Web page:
I’m only doing this temporarily until I can find a real job. — My parents are adamant about my need to get a real job. — Why don’t you get a real job?
The phrase seems silly to me. Isn’t a job just a job? What makes one job more real than another? And what is a “Real Job,” exactly?
Anxious to understand, I started asking people who used the term what they meant by it. Unsurprisingly, to different people it meant different things.
According to those I’ve asked, a real job is…
- a full-time job with set hours.
- a job in my major/field/area of specialization.
- a job that pays more than minimum wage.
- a job that pays salary.
- a job with health insurance/sick leave/paid vacation.
- a job with room for growth/advancement opportunity.
- a position with a job title and description.
- anything that’s NOT a temp job.
- anything that earns a steady paycheck.
- something that will make me feel like going into debt for a degree was worthwhile.
What’s fascinating about these responses is how nearly all of them focus exclusively on job details. That is, there is a common expectation for the job to satisfy the requirements for being “real.” The exception is #10, where the responder believes how they feel about the job is more important.
This exception among the typical responses made me wonder: Why don’t all people think this way? When asked to describe a “real job,” why don’t people concentrate on the feeling they’d get from it, rather than the actual job? Wouldn’t it be inspiring to hear people describe how a real job is…
- a job that’s fulfilling!
- a job that’s stimulating!
- a job that’s challenging!
- a job that’s rewarding!
- a job that’s enjoyable!
In other words, shouldn’t the single defining factor of how “real” a job is be determined by how it makes you feel? After all, you listen to your feelings when you decide which jobs aren’t real — and it makes them easy to identify because jobs that aren’t real feel wrong.
Consequently, you’re anxious to leave them. You may stay put for longer than you’d like (under the influence of sensibility and reason), but the feeling of displacement is undeniable. You’re always on the lookout for something better, something more real, something that feels right.
Amazingly, while writing this article I received a coincidental email from a friend I haven’t seen since high school. After reading some of the articles on LifeReboot, Rich contacted me to share the details of his own “life reboot.”
I majored in computer science, but I didn’t want to get a programming job right out of college — I wanted to come to Japan instead. My guidance counselor commented that as far as prospects for getting a good CS job went, “One year in Japan won’t kill you.” Four years later I’m still here.
I’ve reinvented myself as an English teacher. Teaching in high schools, junior high schools, and elementary schools has been a far more rewarding experience than coding ever was. For the past year I’ve taught exclusively at elementary schools. The kids’ energy, seeing their smiles, having them motion for a high-five and say “Higher! Higher!” and then muster all their energy to jump and smack my hand — it’s all awesome. My classes are simple and modest, today I taught kids to say things like “I’m going to the sea” and “I’m going to the mountains.” Even so, just seeing how happy the kids are and the unbelievable energy in the room during a great class — it’s awesome.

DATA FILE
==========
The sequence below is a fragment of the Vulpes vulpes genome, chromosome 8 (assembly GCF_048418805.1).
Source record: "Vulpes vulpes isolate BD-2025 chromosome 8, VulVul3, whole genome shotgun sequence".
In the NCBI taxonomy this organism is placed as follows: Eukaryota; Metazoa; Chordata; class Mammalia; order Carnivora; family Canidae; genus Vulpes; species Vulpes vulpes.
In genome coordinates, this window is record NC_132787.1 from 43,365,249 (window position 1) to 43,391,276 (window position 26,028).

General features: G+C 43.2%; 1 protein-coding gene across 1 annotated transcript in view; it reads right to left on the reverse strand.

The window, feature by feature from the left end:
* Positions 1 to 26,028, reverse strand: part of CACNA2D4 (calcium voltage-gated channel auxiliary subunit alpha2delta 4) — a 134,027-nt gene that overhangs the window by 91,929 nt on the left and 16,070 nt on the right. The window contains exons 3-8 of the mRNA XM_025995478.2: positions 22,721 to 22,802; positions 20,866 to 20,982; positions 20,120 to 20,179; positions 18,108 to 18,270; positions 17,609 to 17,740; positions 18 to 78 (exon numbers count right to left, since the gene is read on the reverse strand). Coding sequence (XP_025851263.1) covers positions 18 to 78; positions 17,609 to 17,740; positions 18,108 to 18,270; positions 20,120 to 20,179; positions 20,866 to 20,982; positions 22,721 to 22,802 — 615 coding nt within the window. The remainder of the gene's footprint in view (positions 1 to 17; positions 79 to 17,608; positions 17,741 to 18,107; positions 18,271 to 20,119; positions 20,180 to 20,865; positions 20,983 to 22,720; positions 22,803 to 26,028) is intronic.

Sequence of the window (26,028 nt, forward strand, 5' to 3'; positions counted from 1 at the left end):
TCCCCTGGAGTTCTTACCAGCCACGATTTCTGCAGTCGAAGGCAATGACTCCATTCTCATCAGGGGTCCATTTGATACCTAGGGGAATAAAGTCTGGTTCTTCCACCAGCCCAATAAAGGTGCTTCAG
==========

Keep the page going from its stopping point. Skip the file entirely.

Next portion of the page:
Not only my job, but simply living in Japan is great. I’ve made so many new friends, I’ve done so many new things I wouldn’t have dreamed of in the states, and even now my daily life can be an adventure. One of the best things about living here is meeting a new Japanese person, talking with them for a good hour or two in Japanese, and having them say things like “Wow, I’ve never talked with a foreigner (non-Japanese) person before. It was so interesting meet you. And your Japanese is amazing!” It feels like I’m really making a different and impact in the community, not just at my work, but in my daily life as well.
Some don’t consider this a “real job.” My parents keep bugging me to go back to the states, and my brother (who now has a programming job in Tokyo) wants to get me a job at his company next summer. I could go back to a computer job, but I have more fun doing other things. I like talking with people, I like being in front of a crowd, I like writing, I like telling stories. And although coding was fun for me back in the day, I feel like there’s something more I want to do with my life than write parsers and scan databases.
I don’t really know where my intro into self betterment, self improvement, or whatever you want to call it started. I suppose I’ve changed a bit since I’ve been here. One of my college friends came to visit me and she said, “Rich — you’re different. I don’t remember you being this energetic, this happy, this full of life when you were in college. It’s awesome!”
I can easily relate to many of Rich’s points, especially the notion of family members who encourage you to get a “real job.” The thing is, when you allow yourself to be influenced by the perspectives of other people, especially family, you miss out on the opportunity to define a “real job” for yourself. Remember, to different people it meant different things.
The intentions of Rich’s family are good. They’re only trying to “save” him by encouraging him to do something they believe is practical. What they fail to realize, though, is how Rich doesn’t need to be saved. He’s found a job that’s personally fulfilling that simultaneously rewards those around him.
What could possibly be more real?
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